GOP warns U.N. Obama's climate actions can be undone

President Obama is about to commit the United States to meet greenhouse gas emission targets in an international agreement without consulting Congress, the agencies, or the states.

Republicans are warning other countries that the president's executive orders can be overturned and that any negotiations should take that into account.

Reuters:

The White House is seeking to enshrine its pledge in a global climate agreement to be negotiated Nov. 30 to Dec. 11 in Paris. It calls for cutting greenhouse gas emissions by close to 28 percent from 2005 levels within a decade, using a host of existing laws and executive actions targeting power plants, vehicles, oil and gas production and buildings.

But Republican critics say the administration lacks the political and legal backing to commit the United States to an international agreement.

"Considering that two-thirds of the U.S. federal government hasn't even signed off on the Clean Power Plan and 13 states have already pledged to fight it, our international partners should proceed with caution before entering into a binding, unattainable deal,” Senate Majority Leader Mitch McConnell said.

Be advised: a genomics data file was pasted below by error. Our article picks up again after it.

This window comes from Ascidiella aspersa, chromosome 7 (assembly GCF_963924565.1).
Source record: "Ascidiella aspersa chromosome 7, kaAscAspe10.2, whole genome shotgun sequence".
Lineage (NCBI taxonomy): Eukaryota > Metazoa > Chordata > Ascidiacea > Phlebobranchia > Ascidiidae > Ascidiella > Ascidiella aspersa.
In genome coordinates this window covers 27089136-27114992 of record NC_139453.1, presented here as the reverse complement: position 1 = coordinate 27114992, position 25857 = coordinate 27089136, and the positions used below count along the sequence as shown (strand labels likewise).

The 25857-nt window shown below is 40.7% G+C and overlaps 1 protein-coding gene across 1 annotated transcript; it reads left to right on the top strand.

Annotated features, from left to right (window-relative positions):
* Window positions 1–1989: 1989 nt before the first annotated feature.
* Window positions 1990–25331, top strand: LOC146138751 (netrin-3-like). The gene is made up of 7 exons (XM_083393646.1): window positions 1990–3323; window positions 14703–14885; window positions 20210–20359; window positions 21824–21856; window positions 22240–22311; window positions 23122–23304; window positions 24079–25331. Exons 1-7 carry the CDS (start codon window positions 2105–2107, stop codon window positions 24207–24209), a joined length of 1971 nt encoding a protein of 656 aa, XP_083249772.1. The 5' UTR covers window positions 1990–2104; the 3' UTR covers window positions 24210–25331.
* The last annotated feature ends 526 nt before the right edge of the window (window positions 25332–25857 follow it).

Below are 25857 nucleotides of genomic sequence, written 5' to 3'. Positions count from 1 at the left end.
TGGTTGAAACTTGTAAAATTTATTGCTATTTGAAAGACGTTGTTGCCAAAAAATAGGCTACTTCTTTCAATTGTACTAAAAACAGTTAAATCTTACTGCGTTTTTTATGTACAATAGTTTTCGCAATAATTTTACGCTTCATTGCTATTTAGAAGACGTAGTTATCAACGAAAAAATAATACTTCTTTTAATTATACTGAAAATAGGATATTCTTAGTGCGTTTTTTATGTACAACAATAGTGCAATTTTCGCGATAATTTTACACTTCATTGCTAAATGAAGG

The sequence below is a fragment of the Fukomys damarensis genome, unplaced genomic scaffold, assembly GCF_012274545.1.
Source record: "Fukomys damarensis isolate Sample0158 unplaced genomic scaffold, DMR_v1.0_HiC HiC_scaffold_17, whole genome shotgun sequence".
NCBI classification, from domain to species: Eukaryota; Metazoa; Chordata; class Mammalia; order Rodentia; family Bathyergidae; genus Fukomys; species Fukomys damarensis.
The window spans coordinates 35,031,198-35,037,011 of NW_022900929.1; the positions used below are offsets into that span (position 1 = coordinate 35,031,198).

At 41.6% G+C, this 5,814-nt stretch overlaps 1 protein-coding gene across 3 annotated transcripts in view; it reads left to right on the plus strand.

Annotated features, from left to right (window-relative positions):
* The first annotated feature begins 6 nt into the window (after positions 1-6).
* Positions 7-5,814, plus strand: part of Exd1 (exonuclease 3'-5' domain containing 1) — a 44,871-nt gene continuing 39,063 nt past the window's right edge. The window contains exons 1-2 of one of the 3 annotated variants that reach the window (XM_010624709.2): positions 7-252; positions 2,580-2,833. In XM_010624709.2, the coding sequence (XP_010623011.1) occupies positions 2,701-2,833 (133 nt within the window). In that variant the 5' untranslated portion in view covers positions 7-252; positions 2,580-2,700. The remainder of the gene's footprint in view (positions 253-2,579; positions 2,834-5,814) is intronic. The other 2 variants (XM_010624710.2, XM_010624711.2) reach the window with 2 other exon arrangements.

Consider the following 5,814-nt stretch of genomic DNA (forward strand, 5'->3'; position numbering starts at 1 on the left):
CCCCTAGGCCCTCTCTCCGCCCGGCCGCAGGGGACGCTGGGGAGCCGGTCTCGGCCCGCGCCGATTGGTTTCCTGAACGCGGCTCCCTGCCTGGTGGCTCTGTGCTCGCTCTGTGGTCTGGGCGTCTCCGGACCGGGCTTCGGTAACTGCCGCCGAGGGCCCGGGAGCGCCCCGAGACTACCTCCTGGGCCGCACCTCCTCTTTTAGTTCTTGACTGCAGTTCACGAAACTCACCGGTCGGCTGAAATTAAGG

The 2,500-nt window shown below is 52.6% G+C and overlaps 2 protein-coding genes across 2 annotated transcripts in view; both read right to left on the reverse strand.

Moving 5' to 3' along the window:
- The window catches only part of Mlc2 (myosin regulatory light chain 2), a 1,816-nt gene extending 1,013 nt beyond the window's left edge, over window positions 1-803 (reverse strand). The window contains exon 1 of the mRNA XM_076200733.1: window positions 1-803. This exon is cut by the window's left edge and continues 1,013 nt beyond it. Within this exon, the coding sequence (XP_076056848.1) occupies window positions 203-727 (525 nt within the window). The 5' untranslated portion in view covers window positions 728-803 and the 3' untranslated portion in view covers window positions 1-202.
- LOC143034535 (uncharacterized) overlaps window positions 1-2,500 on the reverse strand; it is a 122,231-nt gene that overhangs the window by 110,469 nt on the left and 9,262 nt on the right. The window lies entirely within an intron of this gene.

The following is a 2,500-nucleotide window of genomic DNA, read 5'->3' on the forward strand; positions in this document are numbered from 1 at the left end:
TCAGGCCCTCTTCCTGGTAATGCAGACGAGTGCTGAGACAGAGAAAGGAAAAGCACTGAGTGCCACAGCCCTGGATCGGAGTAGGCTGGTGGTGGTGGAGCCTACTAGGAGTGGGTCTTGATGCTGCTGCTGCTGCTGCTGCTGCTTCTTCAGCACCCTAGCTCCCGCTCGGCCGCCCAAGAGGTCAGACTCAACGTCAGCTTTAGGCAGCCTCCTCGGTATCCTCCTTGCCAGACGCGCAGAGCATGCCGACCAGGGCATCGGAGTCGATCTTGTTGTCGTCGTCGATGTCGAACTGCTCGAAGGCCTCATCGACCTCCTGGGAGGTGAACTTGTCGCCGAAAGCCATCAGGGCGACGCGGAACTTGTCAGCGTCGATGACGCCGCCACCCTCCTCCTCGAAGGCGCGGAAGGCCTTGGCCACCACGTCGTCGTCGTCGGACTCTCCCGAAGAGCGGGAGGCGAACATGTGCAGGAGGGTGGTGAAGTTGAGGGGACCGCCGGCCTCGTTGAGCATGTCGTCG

U.S. officials stressed that their Intended Nationally Determined Contribution, U.N. lingo for its official submission, stands on sound legal footing, with the measures drawing authority from legislation such as the Clean Air Act and the Energy Independence and Security Act.

Todd Stern, the lead U.S. climate change negotiator, said he frequently tells foreign counterparts that "undoing the kind of regulation we are putting in place is very tough to do."

But elements of the administration's climate policy already face legal challenges. On April 16, a federal appeals court in Washington, D.C. will hear arguments from 13 states opposed to as-yet-unfinalized regulations from the Environmental Protection Agency (EPA) that target emissions in existing power plants.

And McConnell's warnings echoed the tone of a March 9 "open letter" from 47 Republican senators to Iran, in which they warned a Republican president would not be bound to honor a nuclear agreement struck by Democrat Obama without congressional approval, calling it a "mere executive agreement."

Some observers said that resistance to the administration's climate policies leaves foreign governments questioning whether Obama's commitments can last.